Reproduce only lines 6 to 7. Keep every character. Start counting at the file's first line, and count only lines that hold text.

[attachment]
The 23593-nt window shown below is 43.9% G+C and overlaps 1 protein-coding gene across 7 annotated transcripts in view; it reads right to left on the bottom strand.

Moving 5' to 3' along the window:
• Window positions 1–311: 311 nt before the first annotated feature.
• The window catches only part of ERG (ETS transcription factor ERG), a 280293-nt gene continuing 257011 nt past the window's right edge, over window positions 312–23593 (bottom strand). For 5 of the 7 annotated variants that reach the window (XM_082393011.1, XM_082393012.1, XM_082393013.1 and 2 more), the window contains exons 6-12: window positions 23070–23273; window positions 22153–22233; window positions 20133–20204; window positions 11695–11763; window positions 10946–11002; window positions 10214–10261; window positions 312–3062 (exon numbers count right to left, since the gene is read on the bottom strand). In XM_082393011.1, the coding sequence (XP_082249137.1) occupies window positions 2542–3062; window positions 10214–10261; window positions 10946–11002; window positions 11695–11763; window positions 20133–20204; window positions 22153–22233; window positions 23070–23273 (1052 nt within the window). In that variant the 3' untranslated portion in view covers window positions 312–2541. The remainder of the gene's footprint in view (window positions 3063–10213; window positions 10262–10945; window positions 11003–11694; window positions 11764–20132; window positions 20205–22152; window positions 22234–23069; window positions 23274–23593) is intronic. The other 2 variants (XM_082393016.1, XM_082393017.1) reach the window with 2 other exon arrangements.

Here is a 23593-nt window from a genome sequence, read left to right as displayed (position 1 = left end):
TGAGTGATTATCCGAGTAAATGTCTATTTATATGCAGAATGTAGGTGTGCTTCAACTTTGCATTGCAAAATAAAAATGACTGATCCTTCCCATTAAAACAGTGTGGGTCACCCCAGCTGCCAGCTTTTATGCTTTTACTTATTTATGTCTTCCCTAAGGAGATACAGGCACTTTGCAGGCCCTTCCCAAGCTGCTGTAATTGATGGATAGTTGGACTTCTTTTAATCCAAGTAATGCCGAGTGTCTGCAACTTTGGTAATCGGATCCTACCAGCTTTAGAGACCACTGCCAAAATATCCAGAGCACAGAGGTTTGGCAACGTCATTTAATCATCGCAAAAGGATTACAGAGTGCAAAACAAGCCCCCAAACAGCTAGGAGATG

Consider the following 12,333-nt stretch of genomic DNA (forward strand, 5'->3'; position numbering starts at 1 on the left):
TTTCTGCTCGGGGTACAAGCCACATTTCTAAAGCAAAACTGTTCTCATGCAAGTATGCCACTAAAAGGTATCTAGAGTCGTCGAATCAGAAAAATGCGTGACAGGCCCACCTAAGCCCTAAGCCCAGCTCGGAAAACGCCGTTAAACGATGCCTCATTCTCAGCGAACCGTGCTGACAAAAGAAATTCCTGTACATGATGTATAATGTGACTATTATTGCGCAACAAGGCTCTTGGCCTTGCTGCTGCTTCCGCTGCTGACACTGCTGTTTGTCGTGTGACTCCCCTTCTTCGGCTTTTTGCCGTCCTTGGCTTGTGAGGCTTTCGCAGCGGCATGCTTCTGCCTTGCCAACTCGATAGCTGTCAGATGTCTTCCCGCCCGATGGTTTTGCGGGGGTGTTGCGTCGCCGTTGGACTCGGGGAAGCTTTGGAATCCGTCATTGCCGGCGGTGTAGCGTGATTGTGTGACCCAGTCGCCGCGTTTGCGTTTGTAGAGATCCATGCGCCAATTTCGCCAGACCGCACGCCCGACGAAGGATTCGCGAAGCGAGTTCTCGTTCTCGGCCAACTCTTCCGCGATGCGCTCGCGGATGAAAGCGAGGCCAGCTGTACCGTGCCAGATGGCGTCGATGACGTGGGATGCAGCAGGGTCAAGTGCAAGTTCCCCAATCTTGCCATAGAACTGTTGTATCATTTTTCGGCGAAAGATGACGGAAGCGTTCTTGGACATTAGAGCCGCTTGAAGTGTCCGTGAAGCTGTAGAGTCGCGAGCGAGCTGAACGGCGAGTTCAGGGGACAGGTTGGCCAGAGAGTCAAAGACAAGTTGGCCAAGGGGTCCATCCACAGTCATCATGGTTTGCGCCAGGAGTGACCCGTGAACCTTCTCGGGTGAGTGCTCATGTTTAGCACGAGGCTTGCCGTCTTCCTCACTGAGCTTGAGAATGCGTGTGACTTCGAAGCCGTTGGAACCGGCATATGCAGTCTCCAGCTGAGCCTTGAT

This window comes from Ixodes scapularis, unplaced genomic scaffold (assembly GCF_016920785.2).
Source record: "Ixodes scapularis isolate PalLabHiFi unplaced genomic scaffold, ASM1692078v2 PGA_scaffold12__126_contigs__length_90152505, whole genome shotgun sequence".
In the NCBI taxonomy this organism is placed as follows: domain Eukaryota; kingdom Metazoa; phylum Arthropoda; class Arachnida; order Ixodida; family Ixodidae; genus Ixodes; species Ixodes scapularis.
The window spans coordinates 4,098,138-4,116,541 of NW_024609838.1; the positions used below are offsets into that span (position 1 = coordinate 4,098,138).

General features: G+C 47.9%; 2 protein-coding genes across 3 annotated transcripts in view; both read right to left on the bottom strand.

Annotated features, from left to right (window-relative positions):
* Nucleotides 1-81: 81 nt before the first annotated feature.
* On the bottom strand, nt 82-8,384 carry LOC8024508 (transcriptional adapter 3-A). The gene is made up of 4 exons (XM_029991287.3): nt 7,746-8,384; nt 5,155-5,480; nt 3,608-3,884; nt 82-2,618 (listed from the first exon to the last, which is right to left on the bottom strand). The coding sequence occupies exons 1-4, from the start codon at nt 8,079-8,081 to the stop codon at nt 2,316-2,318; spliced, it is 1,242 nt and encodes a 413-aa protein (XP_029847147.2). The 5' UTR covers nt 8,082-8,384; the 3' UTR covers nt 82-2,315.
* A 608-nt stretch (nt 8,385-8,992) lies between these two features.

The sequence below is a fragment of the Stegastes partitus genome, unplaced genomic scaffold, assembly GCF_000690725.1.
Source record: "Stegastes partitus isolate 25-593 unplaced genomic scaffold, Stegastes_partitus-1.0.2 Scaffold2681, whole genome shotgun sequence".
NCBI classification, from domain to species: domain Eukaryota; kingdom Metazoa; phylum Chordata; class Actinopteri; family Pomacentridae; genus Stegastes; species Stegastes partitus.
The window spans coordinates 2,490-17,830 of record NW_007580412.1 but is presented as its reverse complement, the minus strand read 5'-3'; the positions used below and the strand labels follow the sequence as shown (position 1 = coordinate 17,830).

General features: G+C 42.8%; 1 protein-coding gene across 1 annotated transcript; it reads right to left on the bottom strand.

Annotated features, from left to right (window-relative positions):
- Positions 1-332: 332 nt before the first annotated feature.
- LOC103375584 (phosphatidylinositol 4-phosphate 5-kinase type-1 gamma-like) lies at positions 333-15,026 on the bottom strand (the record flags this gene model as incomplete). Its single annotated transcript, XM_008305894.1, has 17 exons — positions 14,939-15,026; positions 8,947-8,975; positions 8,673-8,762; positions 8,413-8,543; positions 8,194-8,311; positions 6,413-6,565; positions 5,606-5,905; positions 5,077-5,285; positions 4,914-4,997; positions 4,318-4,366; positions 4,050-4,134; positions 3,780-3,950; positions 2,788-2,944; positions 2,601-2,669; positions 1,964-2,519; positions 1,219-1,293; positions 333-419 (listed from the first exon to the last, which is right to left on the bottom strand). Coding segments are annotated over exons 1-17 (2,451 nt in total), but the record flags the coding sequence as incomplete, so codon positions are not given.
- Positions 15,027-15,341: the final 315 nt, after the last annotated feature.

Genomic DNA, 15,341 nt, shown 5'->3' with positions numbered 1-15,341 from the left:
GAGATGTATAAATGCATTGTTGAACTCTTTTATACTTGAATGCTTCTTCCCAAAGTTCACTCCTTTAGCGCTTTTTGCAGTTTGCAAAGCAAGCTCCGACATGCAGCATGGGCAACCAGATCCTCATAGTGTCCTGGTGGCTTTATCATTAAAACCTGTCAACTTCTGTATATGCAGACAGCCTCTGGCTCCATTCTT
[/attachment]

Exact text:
TGAGTGATTATCCGAGTAAATGTCTATTTATATGCAGAATGTAGGTGTGCTTCAACTTTGCATTGCAAAATAAAAATGACTGATCCTTCCCATTAAAACAGTGTGGGTCACCCCAGCTGCCAGCTTTTATGCTTTTACTTATTTATGTCTTCCCTAAGGAGATACAGGCACTTTGCAGGCCCTTCCCAAGCTGCTGTAATTGATGGATAGTTGGACTTCTTTTAATCCAAGTAATGCCGAGTGTCTGCAACTTTGGTAATCGGATCCTACCAGCTTTAGAGACCACTGCCAAAATATCCAGAGCACAGAGGTTTGGCAACGTCATTTAATCATCGCAAAAGGATTACAGAGTGCAAAACAAGCCCCCAAACAGCTAGGAGATG

Consider the following 12,333-nt stretch of genomic DNA (forward strand, 5'->3'; position numbering starts at 1 on the left):